There was a time when I managed my calendar by keeping a Post-It note with important meetings written down on it. That hasn’t worked since the late 1990s, though.
Today, I rely on Google Calendar to keep my appointments in sync between my Mac and my iOS devices. I use Fantastical and Apple’s Calendar on my Mac, Fantastical on the iPhone, and Calendar on the iPad. I’m okay with my approach, but some Apple power-users I spoke to had alternative approaches that are worth considering.
Jacqui Cheng is the editor-in-chief of The Wirecutter. Like me, she uses Google Calendar as the “main hub” for all her calendar syncing. “This started back when I still had an office job and was using a Windows PC to program on,” meaning iCal and iCloud weren’t even options at the time. Because all the major calendar apps sync with Google Calendar now, “it’s too much of a mess for me to extract into anything else.”
Jacqui says that she uses her Mac and iPhone equally for adding appointments. “On the Mac, I just use the Google Calendar page on the Web, because I usually already have it open.” On the iPhone, she uses Apple’s Calendar app, which has Google sync built in as an option.
I’ve often expressed my affection for Siri (whom I call my best friend in New Jersey), and I use the voice assistant to create appointments fairly often. Jacqui, however, only uses Siri for that purpose “very occasionally.” But Jacqui has ended up with a few too many appointments that say something like “Tell Maude avocado Wednesday three P” whose original meaning eludes her.
Jacqui has other complaints about the modern state of calendar management, too. “Syncing in general can still be an issue,” she says, “especially when there are multiple people in a household who might have their own calendars and shared calendars.” She explains that her shared calendar situation with her husband is “a disaster,” since he relies on iCloud. When certain appointments must be shared, she ends up needing to make two versions: one on her own calendar, and one on the shared version: “It’s a pain, and I hate it.”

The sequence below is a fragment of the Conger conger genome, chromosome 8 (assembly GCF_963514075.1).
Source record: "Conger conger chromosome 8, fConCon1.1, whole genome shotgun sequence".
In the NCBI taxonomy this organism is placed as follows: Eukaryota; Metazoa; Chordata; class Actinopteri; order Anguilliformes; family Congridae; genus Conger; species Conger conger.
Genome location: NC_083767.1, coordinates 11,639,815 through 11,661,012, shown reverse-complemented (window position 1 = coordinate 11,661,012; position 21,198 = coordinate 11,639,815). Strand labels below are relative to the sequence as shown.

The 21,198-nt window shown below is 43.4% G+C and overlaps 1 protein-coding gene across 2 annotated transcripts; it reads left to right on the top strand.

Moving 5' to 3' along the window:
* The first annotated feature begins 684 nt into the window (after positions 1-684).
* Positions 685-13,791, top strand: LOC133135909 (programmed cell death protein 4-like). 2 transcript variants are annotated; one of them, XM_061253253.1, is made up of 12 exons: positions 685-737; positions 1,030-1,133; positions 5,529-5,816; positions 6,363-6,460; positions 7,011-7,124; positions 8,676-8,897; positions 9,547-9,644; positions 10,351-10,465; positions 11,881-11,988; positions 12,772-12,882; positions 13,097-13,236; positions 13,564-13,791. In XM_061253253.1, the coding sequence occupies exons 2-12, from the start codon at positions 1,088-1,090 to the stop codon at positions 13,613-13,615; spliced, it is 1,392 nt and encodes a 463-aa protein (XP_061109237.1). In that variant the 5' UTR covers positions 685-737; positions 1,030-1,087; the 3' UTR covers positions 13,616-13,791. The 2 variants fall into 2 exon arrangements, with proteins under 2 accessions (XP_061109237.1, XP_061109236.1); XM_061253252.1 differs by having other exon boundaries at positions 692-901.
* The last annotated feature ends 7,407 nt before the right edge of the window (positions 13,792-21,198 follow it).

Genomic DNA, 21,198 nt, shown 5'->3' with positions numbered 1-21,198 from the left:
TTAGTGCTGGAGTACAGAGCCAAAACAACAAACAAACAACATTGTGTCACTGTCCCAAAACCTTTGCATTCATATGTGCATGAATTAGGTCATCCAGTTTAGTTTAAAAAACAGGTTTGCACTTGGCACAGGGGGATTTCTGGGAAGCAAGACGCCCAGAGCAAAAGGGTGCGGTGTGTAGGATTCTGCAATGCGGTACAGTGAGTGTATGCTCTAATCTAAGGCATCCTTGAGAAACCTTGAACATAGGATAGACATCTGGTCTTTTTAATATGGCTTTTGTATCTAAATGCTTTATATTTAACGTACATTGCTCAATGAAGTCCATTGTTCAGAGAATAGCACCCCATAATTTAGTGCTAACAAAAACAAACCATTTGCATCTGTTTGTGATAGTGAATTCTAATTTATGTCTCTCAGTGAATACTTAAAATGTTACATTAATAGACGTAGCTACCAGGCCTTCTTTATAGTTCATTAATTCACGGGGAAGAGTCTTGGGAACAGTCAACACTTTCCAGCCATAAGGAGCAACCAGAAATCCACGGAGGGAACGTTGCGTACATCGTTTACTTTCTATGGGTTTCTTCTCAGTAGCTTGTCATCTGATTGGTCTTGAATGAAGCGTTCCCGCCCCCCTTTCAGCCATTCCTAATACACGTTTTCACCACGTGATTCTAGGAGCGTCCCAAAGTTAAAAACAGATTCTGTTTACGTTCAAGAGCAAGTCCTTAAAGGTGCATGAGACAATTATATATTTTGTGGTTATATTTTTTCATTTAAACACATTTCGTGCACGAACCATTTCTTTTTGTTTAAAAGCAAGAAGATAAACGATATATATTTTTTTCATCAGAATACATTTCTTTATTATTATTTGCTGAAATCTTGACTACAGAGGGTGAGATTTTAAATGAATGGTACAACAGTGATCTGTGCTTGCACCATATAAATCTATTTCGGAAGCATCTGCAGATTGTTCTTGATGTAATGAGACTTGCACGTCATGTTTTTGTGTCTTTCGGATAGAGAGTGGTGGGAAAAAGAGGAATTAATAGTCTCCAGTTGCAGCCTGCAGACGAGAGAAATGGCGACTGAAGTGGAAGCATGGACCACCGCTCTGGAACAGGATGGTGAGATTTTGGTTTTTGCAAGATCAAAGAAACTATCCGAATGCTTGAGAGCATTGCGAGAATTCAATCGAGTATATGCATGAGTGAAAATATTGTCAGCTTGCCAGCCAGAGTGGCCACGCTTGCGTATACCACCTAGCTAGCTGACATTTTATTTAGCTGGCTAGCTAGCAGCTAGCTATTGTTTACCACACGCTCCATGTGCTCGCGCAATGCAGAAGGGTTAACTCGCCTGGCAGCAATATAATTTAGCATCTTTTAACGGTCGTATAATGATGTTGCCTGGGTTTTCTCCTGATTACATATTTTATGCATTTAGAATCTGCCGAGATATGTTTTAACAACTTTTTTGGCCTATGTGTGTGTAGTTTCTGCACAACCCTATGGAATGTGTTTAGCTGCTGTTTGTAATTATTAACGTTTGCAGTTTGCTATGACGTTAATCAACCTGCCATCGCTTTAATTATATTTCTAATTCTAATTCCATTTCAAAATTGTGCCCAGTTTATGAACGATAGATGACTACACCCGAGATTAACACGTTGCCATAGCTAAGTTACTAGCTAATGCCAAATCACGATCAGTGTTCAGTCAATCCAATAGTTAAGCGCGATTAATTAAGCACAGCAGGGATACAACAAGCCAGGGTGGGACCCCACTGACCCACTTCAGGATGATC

Her advice: “Just like kids, budget, and housing, talk to your significant other about his or her preferred calendaring solution before you get married.”
Joe Kissell is an editor at TidBits, and a Macworld senior contributor.
Unlike Jacqui and me, Joe uses iCloud for syncing calendars. “Unlike some parts of iCloud, I’ve found calendar syncing to be highly dependable,” he says, “and the convenience of sharing calendars with my wife makes [iCloud] ideal for my needs.”
Because his schedule is very light (“many weeks I can count my meetings and appointments on one hand”), Joe finds that he only needs to add appointments to his calendars “a couple of times a week, not multiple times a day.”
Joe uses BusyCal on the Mac, and Apple’s built-in Calendar app on iOS. “I’ve tried lots of other calendar apps, but I find I don’t need all the extra bells, whistles, and shortcuts.” He first embraced BusyCal “back in the days [when iCal’s] UI was truly awful, and BusyCal made things so much simpler for me.” Despite improvements to Calendar in Mavericks, Joe says, he still prefers BusyCal—”including the fact that it still integrates to-do items, and the built-in weather forecast.”